Former legal attorney gives his tips on the correct procedure to follow should you ever find yourself pulled over by the police.
Getting pulled over is something that will more than likely happen to you at some stage in your life. Steve Lehto, a former legal attorney, has given his advice on how to reduce the odds of being ticketed when you do get pulled over.
This isn’t a guide on how to talk your way out of a ticket (especially if you deserve one), but rather a guide on the correct procedure to follow should you find yourself on the wrong side of the law.
The most important thing to remember is to stay calm. Put yourself in the position of the law enforcement officer who has just pulled you over. The key is to make their job easier and not to do anything that could make them give you a ticket, when originally they were going to let you off with a warning.
Pull Over Safely
When the Gardaí turns on their emergency lights and signals for you to pull over, don’t panic! Gently reduce your speed and use your turn signals to indicate that you intend to pull over to the side of the road. Make sure to stop in an area that is safe; leave enough room for the officer’s vehicle to be able to pull in behind you and keep in mind that they will need to walk up to your driver door.
Something as simple as switching off your engine or rolling down your window all the way can go a long way in the eyes of the Garda approaching your vehicle. If it’s dark out, turn on your overhead light. Remember to put yourself in the shoes of the Gardaí in this situation; they are approaching a stranger who may act hostile towards them. By switching on your overhead lights you allow the officer to see inside your car and get a clear view of your face, you are demonstrating that you have nothing to hide. Similarly, turn off your radio when they approached and put out your cigarette if you’re smoking! It’s a good tip to keep your hands on the steering wheel during your interaction and not make any sudden movements.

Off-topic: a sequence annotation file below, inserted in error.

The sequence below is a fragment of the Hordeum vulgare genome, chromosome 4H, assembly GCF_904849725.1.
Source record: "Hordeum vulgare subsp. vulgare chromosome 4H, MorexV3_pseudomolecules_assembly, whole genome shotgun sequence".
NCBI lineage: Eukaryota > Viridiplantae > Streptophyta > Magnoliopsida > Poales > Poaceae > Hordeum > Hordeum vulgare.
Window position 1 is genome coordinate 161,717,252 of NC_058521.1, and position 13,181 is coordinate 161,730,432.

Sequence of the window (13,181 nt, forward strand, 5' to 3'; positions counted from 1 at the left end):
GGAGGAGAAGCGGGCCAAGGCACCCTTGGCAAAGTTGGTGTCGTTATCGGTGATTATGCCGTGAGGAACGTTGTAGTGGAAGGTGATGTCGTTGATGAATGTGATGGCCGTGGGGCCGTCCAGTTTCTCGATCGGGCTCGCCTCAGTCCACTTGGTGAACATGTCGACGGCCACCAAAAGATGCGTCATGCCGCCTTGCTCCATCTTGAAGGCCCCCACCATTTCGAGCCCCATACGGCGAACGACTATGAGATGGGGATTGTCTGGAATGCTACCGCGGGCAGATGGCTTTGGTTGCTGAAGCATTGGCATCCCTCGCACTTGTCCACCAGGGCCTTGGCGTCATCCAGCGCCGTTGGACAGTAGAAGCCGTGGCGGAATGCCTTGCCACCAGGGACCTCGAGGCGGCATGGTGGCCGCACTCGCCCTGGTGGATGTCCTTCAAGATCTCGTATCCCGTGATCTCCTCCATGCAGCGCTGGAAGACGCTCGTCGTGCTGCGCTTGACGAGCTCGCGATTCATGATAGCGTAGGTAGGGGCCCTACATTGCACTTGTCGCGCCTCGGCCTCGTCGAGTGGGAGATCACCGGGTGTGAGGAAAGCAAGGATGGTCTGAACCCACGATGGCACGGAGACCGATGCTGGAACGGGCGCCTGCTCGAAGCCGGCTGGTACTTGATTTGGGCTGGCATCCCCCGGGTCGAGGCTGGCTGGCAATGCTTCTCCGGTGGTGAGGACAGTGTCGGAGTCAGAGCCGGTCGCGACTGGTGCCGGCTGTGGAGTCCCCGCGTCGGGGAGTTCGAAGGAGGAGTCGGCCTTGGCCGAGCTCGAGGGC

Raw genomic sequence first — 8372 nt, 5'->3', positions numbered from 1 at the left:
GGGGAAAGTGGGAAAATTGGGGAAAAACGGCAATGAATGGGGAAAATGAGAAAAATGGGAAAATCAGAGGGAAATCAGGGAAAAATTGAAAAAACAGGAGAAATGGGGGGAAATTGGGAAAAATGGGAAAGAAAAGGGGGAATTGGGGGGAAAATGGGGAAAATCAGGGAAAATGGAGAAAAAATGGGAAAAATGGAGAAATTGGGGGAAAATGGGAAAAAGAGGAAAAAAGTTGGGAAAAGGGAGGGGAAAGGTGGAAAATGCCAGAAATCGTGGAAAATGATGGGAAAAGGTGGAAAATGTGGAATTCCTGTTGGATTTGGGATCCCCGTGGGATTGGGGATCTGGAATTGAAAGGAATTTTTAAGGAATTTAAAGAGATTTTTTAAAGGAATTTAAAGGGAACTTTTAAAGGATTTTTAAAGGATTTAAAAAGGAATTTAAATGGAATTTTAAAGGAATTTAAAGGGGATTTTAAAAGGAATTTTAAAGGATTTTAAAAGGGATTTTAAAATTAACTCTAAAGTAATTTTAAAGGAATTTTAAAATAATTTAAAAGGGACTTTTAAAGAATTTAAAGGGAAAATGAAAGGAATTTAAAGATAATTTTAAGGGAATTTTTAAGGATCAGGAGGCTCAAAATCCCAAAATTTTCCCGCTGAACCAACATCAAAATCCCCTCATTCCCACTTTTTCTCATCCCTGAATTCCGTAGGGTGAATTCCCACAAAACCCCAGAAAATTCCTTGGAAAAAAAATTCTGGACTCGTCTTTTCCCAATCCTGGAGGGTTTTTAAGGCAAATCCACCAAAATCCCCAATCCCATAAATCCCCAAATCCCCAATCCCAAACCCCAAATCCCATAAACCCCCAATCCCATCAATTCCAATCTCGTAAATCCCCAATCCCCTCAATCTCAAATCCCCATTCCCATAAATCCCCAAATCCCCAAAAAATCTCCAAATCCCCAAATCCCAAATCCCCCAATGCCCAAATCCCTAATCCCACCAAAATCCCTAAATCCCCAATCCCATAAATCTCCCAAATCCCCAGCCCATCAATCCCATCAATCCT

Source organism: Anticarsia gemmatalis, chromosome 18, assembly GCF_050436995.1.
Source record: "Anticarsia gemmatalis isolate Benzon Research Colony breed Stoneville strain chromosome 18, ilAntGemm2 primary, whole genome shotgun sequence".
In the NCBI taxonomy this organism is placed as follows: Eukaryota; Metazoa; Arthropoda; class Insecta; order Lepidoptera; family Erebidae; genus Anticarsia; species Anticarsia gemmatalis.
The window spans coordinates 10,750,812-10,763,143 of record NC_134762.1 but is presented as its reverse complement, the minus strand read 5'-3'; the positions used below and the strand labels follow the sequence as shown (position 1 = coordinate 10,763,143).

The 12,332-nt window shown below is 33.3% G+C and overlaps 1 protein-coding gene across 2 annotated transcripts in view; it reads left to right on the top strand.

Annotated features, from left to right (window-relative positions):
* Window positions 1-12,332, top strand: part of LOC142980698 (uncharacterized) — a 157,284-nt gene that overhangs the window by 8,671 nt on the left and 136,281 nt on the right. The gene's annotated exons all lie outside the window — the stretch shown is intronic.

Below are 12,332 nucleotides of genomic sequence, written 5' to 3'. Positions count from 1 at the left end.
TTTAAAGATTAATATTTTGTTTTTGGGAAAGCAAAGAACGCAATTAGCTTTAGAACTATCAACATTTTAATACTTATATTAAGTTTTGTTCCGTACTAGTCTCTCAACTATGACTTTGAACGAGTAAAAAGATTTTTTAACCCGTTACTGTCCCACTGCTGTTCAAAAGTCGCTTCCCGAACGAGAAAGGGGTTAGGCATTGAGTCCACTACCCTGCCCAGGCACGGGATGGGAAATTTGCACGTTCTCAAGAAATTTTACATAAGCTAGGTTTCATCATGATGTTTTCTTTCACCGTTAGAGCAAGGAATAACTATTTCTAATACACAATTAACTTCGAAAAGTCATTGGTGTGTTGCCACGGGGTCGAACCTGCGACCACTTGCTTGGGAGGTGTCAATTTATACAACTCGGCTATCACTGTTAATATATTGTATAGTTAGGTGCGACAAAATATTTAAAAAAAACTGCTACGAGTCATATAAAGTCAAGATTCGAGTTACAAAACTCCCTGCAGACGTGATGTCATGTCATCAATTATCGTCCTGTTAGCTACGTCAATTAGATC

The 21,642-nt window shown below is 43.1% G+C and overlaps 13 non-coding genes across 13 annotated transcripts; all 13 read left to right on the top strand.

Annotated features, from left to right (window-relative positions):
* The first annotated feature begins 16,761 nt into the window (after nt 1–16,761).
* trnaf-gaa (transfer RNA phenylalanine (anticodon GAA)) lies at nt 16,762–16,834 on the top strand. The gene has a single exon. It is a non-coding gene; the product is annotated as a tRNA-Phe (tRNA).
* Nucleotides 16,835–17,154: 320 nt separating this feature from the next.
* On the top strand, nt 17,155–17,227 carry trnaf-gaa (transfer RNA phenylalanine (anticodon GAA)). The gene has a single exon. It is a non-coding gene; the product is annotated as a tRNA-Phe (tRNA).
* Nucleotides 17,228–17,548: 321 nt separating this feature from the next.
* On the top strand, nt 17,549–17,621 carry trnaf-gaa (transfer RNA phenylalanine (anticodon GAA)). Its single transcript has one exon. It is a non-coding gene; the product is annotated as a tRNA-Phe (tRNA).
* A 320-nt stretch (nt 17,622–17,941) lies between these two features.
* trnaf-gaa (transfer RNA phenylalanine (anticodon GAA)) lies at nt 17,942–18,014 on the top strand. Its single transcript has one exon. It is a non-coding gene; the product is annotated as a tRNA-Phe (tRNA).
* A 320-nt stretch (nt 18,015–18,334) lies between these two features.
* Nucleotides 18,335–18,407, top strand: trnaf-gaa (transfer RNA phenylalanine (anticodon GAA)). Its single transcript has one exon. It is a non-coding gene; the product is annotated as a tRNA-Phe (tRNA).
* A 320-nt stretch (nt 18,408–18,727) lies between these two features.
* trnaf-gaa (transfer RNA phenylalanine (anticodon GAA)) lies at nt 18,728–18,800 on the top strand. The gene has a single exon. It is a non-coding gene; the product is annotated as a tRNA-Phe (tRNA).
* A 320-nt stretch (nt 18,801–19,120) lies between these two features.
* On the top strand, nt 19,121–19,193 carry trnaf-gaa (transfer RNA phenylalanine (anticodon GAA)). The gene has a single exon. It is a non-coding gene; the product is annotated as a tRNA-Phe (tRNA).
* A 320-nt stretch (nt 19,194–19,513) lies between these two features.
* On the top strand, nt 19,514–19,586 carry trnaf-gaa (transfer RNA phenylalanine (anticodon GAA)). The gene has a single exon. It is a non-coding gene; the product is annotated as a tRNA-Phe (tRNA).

Don't Admit Your Guilt
Steve Lehto suggests that if you were going over the speed limit; don’t confess to the officer. The most popular question that they will ask you in this situation is “do you know how fast you were going?” The best response for you is “sorry Garda, I don’t know how fast I was going”. Obviously if you were going well over the speed limit this excuse won’t fly! If you immediately concede that you were breaking the law; you’re not giving the Garda a lot of leeway in deciding whether or not to give you a ticket.
If the Garda on scene asks you for your licence, verbally communicate what you’re going to do before acting. If you keep it in your glovebox; say “okay, It’s in my glovebox I’ll grab it now”. Don’t nervously and without warning reach over to the compartment. Remember to think of the Garda’s point of view in this situation. For all they know you could be reaching for a weapon or trying to hide something.
If the Garda goes back to their vehicle to check your information; sit still as you wait. The Gardaí are trained to look out for “furtive” or suspicious movement. An example of this is a sudden lowering of one or both shoulders that might indicate that you are attempting to hide something under the seat. Even if you were innocently having a stretch, this might lead the Garda to conduct a search of the car and your person; which would be an inconvenience to both of you.
Again, this isn’t a guide to help you get away with breaking the law. It is simply the best course of action to take when dealing with the Gardaí during a routine pull over.